(via 3quarks)

Saturday, December 20, 2008

Neil Gaiman's Hanukkah Christmas

I know any number of Jewish people who keep kosher, but will make an exception for bacon, because it is such a great food that, well, how could ha-Shem object? Likewise, Christmas trees are another case for a special exemption, as Neil Gaiman has known from a very young age:

It was trees all the way, properly decorated ones, with tinsel and glass balls and a star on the top. We lobbied and we lobbied hard, and we would not give up. My parents would not countenance it. They had not had Christmas trees when they were children; instead, they had parents who disapproved of Christmas trees. You couldn't, my mother told us, be Jewish and have a Christmas tree.

I was a precocious child, and I had read widely, and I struck. "But it's not Christian," I said.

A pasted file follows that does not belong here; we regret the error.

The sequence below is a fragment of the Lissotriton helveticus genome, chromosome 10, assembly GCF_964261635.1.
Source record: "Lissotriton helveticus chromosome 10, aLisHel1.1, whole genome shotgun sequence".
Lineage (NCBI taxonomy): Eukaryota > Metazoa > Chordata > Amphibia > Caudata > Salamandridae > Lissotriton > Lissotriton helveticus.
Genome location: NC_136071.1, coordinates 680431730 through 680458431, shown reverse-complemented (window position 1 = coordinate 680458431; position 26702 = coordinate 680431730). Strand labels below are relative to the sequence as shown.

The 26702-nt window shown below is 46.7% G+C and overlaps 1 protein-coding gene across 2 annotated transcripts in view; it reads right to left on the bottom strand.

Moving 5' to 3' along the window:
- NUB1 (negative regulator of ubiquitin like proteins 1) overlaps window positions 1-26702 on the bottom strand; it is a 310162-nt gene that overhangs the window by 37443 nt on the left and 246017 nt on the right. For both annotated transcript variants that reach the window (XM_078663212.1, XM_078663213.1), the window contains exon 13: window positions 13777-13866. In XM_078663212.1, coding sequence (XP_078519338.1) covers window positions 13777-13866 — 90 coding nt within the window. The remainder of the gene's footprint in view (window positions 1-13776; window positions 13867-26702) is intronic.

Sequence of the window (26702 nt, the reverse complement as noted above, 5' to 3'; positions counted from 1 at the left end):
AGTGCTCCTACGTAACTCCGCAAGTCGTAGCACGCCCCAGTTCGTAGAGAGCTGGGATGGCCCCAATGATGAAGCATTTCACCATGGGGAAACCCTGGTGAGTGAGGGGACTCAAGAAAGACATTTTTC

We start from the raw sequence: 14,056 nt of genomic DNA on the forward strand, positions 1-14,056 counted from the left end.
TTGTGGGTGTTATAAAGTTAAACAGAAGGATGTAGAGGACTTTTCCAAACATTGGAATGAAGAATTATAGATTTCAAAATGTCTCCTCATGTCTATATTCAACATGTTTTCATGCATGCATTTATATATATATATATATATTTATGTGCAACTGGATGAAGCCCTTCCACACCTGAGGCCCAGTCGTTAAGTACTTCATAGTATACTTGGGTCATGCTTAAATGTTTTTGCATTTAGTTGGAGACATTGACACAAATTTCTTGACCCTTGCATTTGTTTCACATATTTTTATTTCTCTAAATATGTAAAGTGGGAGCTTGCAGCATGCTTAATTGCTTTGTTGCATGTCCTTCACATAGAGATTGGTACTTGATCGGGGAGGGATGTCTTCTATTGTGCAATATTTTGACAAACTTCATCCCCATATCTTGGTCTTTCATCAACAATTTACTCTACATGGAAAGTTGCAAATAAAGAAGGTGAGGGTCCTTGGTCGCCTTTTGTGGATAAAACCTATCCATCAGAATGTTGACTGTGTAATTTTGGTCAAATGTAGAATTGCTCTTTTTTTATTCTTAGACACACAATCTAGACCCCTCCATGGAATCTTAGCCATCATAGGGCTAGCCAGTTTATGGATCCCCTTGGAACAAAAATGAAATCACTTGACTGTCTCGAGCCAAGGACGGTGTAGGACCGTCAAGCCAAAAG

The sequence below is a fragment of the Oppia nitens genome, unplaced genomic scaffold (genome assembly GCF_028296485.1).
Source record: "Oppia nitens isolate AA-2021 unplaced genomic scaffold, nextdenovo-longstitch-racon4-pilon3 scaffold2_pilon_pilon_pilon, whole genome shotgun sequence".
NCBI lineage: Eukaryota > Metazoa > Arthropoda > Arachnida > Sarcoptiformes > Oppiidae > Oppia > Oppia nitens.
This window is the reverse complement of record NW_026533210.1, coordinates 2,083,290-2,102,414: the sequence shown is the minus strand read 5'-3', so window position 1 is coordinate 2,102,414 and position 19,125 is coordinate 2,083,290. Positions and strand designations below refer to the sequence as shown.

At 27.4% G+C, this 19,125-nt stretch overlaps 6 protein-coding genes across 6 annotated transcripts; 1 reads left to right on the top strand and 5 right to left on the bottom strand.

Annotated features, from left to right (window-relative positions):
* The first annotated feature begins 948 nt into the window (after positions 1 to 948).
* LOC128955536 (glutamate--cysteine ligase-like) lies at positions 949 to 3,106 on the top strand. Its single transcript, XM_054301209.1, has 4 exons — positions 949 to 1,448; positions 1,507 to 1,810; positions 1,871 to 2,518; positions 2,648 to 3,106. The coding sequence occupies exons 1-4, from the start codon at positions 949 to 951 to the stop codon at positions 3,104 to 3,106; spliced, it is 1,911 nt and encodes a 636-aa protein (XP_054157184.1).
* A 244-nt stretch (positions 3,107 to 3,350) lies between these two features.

"I think you'll find it is, dear," said my mother. "That's why they call them Christmas trees, after all."

"They are actually," I told her, proudly, and precociously, "a pagan relic. The trees. The thing of people bringing trees into houses at the winter solstice and decorating them has nothing at all to do with Christianity. It's from pagan times."

I'm not sure why it was better to be a pagan relic, but I hoped it was, and it seemed to shake my mother's certainty. Like my teacher, she knew better than to argue
theology with an eight-year-old.

Whether it was, as I thought at the time, my precocious argument or (more probably in retrospect), my sisters' huge, pleading eyes and trembling lower lips, I do not know, but my father went to the local market and picked out a Christmas tree for us and brought it home. We decorated 'it, and were content. Having won the Christmas tree battle, we had, somehow, won the Christmas war.

Thursday, December 18, 2008

Expedition to Cappadocia

Curious Expeditions mounts an expedition to Cappadocia, Turkey. One of the most alien landscapes on earth, where residents have built underground cities for millenia.

Tuesday, December 16, 2008